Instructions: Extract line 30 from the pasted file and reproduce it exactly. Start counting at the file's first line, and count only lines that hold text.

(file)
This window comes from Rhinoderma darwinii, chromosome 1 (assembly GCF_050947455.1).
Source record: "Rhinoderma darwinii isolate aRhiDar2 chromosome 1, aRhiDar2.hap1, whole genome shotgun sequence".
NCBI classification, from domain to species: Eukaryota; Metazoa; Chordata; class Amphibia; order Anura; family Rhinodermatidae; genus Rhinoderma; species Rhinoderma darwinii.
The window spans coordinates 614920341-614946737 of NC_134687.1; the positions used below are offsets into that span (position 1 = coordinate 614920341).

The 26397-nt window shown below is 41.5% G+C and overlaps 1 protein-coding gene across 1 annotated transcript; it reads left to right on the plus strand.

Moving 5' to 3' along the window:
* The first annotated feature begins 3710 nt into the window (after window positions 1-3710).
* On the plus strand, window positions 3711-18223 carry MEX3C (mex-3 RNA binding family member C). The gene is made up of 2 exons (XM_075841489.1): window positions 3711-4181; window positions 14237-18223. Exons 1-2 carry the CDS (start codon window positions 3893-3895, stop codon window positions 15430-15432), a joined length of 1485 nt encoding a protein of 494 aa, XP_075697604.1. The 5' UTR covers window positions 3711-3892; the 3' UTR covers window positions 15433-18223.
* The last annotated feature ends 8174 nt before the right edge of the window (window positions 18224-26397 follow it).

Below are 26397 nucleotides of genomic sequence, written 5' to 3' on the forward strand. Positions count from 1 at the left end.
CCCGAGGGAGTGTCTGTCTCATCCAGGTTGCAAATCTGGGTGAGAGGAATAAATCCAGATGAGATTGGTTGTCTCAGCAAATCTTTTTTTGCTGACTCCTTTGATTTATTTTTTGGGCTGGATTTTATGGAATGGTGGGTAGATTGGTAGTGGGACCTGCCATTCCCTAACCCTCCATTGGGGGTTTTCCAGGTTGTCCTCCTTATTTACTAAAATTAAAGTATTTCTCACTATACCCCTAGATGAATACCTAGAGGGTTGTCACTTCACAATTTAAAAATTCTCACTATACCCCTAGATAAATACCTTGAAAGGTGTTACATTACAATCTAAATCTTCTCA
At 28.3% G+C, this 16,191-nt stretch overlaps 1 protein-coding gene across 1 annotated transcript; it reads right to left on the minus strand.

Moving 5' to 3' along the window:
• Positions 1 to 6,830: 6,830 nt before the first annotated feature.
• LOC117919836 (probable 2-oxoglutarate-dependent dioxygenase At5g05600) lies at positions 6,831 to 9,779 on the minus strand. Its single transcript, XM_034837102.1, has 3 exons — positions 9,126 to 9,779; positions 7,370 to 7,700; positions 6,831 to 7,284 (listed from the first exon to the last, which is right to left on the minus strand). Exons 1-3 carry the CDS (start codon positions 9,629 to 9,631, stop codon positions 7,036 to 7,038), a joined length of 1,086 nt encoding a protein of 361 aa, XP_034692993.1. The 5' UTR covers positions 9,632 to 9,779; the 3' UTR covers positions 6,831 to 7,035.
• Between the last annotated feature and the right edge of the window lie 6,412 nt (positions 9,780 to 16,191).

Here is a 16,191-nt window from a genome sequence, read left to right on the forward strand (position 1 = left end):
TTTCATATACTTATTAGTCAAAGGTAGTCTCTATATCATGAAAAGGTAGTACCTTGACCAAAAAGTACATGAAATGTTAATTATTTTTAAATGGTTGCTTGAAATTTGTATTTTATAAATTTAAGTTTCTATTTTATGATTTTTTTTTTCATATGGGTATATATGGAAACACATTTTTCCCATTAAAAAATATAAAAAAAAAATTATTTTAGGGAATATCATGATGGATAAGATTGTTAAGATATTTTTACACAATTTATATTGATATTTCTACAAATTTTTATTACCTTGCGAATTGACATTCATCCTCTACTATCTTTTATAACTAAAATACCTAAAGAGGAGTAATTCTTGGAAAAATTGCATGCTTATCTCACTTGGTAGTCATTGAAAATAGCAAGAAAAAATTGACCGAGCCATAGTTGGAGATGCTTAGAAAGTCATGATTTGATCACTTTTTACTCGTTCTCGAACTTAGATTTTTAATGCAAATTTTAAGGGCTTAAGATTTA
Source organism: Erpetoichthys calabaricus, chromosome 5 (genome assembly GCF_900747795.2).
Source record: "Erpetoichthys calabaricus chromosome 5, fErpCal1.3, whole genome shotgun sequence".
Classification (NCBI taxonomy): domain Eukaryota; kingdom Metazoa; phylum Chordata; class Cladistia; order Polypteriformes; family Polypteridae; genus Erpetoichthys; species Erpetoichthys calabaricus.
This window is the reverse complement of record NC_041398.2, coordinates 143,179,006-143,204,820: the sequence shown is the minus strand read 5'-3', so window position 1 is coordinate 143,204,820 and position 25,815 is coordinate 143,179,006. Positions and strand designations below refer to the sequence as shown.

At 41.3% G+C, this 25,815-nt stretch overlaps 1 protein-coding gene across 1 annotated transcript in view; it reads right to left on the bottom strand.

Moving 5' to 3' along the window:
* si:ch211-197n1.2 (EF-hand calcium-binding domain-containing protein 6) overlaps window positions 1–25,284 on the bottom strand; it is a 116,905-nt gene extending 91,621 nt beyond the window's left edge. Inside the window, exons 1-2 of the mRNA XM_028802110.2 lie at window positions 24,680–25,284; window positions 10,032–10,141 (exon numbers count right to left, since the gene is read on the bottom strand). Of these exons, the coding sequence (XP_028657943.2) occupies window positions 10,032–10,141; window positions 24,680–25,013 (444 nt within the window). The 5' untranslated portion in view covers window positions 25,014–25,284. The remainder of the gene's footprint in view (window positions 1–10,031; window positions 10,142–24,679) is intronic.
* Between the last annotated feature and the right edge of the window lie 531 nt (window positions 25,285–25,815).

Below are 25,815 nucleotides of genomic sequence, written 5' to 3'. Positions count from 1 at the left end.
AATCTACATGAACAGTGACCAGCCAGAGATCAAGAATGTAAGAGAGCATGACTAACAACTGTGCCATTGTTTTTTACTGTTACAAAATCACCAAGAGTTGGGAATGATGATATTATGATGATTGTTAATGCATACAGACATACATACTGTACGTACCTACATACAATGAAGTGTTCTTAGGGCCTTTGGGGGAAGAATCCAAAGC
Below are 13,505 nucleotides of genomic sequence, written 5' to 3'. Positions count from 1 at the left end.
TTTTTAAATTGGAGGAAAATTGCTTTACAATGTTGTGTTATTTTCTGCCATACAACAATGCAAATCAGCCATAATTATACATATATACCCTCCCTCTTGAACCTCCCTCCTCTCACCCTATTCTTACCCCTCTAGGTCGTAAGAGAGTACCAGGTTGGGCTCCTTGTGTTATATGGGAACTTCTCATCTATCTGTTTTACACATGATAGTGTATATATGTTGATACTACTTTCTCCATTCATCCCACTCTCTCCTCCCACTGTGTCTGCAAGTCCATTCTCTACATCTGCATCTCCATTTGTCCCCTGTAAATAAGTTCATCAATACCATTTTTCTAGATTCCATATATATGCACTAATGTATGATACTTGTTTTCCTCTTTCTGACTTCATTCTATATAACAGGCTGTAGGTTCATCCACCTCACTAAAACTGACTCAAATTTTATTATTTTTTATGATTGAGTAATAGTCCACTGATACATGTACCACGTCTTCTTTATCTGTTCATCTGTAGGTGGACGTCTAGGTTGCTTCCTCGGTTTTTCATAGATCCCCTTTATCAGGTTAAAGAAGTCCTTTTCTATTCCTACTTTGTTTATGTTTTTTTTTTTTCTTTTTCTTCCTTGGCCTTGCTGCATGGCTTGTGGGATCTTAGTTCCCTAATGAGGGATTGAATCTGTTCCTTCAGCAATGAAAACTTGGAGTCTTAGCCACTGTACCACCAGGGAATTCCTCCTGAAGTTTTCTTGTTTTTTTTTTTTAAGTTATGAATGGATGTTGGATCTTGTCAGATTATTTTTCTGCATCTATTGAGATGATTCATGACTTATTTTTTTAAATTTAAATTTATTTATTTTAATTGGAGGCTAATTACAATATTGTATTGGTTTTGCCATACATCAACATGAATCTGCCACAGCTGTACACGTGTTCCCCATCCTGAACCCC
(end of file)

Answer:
TTTTTAAATTGGAGGAAAATTGCTTTACAATGTTGTGTTATTTTCTGCCATACAACAATGCAAATCAGCCATAATTATACATATATACCCTCCCTCTTGAACCTCCCTCCTCTCACCCTATTCTTACCCCTCTAGGTCGTAAGAGAGTACCAGGTTGGGCTCCTTGTGTTATATGGGAACTTCTCATCTATCTGTTTTACACATGATAGTGTATATATGTTGATACTACTTTCTCCATTCATCCCACTCTCTCCTCCCACTGTGTCTGCAAGTCCATTCTCTACATCTGCATCTCCATTTGTCCCCTGTAAATAAGTTCATCAATACCATTTTTCTAGATTCCATATATATGCACTAATGTATGATACTTGTTTTCCTCTTTCTGACTTCATTCTATATAACAGGCTGTAGGTTCATCCACCTCACTAAAACTGACTCAAATTTTATTATTTTTTATGATTGAGTAATAGTCCACTGATACATGTACCACGTCTTCTTTATCTGTTCATCTGTAGGTGGACGTCTAGGTTGCTTCCTCGGTTTTTCATAGATCCCCTTTATCAGGTTAAAGAAGTCCTTTTCTATTCCTACTTTGTTTATGTTTTTTTTTTTTCTTTTTCTTCCTTGGCCTTGCTGCATGGCTTGTGGGATCTTAGTTCCCTAATGAGGGATTGAATCTGTTCCTTCAGCAATGAAAACTTGGAGTCTTAGCCACTGTACCACCAGGGAATTCCTCCTGAAGTTTTCTTGTTTTTTTTTTTTAAGTTATGAATGGATGTTGGATCTTGTCAGATTATTTTTCTGCATCTATTGAGATGATTCATGACTTATTTTTTTAAATTTAAATTTATTTATTTTAATTGGAGGCTAATTACAATATTGTATTGGTTTTGCCATACATCAACATGAATCTGCCACAGCTGTACACGTGTTCCCCATCCTGAACCCC